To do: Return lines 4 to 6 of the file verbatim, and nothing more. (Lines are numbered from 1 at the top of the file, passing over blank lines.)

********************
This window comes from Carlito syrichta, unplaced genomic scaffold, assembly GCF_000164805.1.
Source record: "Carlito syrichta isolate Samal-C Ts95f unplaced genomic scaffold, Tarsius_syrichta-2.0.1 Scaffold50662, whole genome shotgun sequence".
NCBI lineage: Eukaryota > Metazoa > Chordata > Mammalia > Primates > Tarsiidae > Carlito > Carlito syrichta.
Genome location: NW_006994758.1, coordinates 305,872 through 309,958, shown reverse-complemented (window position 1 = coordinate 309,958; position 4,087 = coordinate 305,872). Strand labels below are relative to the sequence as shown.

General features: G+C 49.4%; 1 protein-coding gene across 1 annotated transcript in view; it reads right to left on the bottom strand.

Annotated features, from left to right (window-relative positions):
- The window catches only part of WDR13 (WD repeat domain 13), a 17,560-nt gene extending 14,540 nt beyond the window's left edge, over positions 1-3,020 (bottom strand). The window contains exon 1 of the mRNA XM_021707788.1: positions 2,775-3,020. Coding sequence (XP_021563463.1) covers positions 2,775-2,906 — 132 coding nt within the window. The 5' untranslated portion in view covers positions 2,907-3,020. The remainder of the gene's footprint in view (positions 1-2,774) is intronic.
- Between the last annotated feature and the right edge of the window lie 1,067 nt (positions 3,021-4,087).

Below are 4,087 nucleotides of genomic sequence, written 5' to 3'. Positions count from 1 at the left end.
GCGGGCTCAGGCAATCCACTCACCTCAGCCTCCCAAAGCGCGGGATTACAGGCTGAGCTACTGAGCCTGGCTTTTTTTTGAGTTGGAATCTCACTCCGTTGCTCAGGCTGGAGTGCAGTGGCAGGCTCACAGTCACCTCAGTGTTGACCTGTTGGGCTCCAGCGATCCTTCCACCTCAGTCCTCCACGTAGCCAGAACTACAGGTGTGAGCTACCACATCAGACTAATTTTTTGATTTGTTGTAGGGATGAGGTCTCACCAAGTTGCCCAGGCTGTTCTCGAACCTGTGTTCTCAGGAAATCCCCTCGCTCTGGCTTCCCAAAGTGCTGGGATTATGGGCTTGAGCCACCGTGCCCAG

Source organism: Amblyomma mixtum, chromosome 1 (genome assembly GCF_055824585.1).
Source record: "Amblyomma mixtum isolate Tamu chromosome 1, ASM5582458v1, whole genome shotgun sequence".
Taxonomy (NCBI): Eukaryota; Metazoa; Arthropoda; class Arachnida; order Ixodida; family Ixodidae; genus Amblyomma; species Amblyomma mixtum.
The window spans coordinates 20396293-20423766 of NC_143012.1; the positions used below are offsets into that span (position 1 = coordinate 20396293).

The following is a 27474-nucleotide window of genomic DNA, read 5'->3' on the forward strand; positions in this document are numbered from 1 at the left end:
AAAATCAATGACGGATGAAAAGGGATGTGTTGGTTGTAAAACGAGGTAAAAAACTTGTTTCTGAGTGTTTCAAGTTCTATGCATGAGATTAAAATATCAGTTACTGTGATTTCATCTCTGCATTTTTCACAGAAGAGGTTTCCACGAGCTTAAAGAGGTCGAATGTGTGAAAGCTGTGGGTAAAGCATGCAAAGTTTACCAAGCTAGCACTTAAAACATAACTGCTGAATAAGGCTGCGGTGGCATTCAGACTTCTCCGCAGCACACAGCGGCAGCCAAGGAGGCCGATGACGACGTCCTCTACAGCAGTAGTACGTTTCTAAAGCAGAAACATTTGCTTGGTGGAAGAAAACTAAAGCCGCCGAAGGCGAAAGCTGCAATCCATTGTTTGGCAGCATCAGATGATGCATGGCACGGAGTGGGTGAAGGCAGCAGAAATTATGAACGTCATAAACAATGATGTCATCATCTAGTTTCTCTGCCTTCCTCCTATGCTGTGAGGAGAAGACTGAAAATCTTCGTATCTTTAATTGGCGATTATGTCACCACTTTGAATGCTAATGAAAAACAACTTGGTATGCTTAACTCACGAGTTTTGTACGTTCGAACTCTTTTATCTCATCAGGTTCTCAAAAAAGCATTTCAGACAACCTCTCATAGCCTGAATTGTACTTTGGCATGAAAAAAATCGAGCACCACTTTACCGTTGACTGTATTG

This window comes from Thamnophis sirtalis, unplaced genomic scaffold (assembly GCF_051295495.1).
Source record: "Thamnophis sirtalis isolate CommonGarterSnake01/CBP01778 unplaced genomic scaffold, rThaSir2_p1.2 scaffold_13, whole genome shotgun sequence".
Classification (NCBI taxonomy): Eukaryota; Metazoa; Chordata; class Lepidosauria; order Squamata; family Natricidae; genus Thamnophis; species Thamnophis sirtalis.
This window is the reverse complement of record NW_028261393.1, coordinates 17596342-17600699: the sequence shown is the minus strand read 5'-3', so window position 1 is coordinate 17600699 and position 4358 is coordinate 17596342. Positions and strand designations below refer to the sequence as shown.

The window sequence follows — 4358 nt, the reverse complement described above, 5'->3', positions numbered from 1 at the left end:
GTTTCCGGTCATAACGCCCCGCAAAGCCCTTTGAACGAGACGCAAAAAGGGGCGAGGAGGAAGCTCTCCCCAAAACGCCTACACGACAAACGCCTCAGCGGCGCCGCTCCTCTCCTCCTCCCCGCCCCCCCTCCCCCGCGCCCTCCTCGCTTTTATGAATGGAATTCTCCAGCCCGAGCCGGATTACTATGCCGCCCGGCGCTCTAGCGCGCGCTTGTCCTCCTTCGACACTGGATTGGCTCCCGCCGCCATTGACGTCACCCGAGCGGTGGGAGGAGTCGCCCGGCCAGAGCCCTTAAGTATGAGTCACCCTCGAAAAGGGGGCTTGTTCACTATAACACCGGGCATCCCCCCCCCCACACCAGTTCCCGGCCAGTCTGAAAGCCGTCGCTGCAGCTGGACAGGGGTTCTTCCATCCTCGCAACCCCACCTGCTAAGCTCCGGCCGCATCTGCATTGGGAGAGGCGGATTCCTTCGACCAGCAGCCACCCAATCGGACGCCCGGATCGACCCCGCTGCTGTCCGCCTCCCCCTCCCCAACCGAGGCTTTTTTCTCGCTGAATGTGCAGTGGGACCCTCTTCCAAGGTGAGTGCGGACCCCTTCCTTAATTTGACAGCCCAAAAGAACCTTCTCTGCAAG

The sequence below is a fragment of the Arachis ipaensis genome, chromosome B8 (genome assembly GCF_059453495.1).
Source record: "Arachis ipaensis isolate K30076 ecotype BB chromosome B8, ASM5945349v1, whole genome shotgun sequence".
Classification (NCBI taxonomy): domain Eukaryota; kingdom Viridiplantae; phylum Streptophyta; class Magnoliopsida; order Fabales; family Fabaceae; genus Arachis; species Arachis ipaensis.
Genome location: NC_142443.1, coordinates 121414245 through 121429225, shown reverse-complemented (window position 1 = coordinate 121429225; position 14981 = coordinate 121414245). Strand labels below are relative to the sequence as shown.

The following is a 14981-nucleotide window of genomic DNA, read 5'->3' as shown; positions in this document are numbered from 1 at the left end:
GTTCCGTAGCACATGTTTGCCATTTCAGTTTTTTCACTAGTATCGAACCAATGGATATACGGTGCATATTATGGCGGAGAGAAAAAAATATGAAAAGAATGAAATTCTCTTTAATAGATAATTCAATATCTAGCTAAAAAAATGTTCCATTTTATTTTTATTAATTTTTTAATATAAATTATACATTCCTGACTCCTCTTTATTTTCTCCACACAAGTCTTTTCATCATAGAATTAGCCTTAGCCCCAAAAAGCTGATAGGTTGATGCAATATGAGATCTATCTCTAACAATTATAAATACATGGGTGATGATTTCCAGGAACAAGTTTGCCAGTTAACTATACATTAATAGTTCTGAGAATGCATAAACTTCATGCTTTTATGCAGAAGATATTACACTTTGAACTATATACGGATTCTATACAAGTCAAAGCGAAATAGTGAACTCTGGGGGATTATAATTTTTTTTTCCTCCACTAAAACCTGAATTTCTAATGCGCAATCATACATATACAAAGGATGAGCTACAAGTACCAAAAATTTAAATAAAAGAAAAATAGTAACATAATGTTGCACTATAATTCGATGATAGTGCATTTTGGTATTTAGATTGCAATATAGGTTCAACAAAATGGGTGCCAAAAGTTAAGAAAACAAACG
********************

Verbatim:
Genome location: NW_006994758.1, coordinates 305,872 through 309,958, shown reverse-complemented (window position 1 = coordinate 309,958; position 4,087 = coordinate 305,872). Strand labels below are relative to the sequence as shown.

General features: G+C 49.4%; 1 protein-coding gene across 1 annotated transcript in view; it reads right to left on the bottom strand.

Annotated features, from left to right (window-relative positions):